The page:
Claus is Comin’ to Town are also available in individual new Deluxe Editions on
Blu-RayTM and DVD.
· The Animagic
World of Rankin/Bass: An all-new documentary celebrating the legacy of the
holiday specials created by Arthur Rankin, Jr. and Jules Bass including
interviews with filmmakers and historians.
· Restoring the
Puppets of Rudolph: Discover how the puppets from the beloved special were
· Reimagining Rudolph
in 4D: A behind-the-scenes look at the making of the new Rudolph the Red-Nosed
Reindeer attraction film.
· Rudolph the
Red-Nosed Reindeer Attraction Film: A short stop-motion film originally created
for a Rudolph 4D experience.
Rudolph and the Reindeer Games: A video storybook including the untold story of
the Reindeer Games
· Frosty the
Snowman Original Pencil Test
on Frosty the Snowman and Santa Claus is Comin’ to Town
has released an interesting time capsule of a boxed set that features early work
by director Brian De Palma and starring a very young Robert De Niro before
either of them were significant names in the motion picture industry. The films
are The Wedding Party (made in 1963,
released in 1969), Greetings (1968),
and Hi, Mom! (1970).
Palma had embarked on a film career in the very early 1960s when he was a
student at various institutions. While at Sarah Lawrence College in New York,
he collaborated with then-theatre-professor Wilford Leach (who went on to
become a major stage director, designer, and writer) and Cynthia Munroe (who
provided much of the script and funding) to make a feature entitled The Wedding Party. Most accounts (including
IMDb) state that the movie was made in 1963; however, an essay by Brad Stevens
in the accompanying Blu-ray booklet claims that the film was shot in 1964-65. It
was eventually copyrighted in 1966, but wasn’t released until 1969, after the
moderate success of De Palma’s first mainstream (of sorts) picture, Greetings (released a year earlier in ‘68).
most interesting thing going for The
Wedding Party is that it also sports the movie debut of De Niro, as well as
Jill Clayburgh, William Finley, and Jennifer Salt (although De Niro’s name is
misspelled in the credits as “Denero”—go figure). It’s one odd little movie,
very low-budget, shot in black and white, and in a style reminiscent of early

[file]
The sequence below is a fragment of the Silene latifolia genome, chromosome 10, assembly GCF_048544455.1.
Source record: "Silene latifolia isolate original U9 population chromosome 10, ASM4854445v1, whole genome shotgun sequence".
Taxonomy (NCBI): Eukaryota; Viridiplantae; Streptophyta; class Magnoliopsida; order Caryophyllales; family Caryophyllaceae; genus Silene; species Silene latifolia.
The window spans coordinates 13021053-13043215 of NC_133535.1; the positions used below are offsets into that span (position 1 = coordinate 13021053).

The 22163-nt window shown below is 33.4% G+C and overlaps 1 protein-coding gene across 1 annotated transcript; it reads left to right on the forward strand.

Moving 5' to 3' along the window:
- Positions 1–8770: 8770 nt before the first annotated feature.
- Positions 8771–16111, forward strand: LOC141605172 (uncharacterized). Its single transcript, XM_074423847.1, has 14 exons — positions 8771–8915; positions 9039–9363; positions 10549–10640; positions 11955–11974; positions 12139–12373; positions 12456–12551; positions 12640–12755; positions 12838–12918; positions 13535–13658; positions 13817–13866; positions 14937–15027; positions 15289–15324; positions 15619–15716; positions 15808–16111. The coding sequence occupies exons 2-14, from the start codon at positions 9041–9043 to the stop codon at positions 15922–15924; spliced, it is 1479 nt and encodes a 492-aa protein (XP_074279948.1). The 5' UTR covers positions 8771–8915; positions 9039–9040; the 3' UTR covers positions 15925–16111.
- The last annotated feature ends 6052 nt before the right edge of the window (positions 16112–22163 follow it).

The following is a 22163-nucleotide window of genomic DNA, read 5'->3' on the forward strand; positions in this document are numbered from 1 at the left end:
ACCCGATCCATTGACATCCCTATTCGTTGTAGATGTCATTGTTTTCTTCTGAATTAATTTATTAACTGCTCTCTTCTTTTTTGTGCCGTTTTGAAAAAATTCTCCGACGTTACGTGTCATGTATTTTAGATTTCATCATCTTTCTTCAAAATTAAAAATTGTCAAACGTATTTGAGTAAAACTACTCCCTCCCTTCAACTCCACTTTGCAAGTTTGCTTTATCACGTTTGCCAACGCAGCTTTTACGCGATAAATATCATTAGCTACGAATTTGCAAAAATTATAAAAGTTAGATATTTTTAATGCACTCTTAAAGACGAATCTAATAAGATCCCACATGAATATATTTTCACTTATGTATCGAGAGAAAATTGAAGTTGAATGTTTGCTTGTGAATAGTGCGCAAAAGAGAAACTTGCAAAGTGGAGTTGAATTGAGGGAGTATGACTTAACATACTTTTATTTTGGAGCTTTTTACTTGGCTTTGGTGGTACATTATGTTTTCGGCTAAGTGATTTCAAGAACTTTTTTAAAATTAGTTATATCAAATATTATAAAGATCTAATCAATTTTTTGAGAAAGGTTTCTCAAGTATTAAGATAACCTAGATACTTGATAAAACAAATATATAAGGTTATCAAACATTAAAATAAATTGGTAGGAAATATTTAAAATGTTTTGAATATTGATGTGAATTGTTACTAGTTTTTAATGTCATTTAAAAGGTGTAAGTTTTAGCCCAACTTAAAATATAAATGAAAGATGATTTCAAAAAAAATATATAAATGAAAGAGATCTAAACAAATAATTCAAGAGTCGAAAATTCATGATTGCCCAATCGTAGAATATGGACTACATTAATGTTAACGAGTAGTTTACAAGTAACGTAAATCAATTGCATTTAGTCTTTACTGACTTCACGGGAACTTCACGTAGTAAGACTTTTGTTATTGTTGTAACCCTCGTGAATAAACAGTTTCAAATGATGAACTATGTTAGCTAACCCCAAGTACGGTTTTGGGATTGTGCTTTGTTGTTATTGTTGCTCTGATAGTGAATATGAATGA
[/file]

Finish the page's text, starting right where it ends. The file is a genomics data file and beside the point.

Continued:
silent comedies (although it has sound). In a supplemental featurette, critic
and filmmaker Howard S. Berger cites Richard Lester’s The Running, Jumping, and Standing Still Film (1959) as an
influence, and one can see that. There is speeded-up footage in which
characters run around, jump, fall, and drive cars in a comic, Keystone Cops
fashion. There is also a French New Wave feel in that the picture is full of
radical jump cuts. De Niro’s character, Cecil, is really a supporting role/groomsman
to protagonist Charlie (Charles Pfluger), the groom of the titular event, and
Josephine (Clayburgh), the bride. William Finley, who went on to star in other
De Palma pictures, particularly Phantom
of the Paradise, is another groomsman. The
Wedding Party is a black comedy about the hypocritical rites of a wedding
and the familial events leading up to it. There’s a laugh or two.
Greetings was another black
comedy made in collaboration with co-writer/producer Charles Hirsch as the kind
of pseudo-underground, low-budget, counterculture art film that budding
filmmakers were creating to appeal to the college crowd in the late 60s (movies
like Bob Rafelson’s Head or some of
Roger Corman’s hippie-biker pictures come to mind). De Niro shares protagonist
status with Gerrit Graham and Jonathan Warden as Jon, Lloyd, and Paul,
respectively. Each young man is rebelling against society in some way. Paul
wants to avoid the draft (so his pals help him be “gay”); Lloyd is obsessed
with the Kennedy assassination and seeks to uncover its secrets; and Jon wants
to be a pornographer. The picture is shot in a similar vein as was Wedding Party, albeit in color this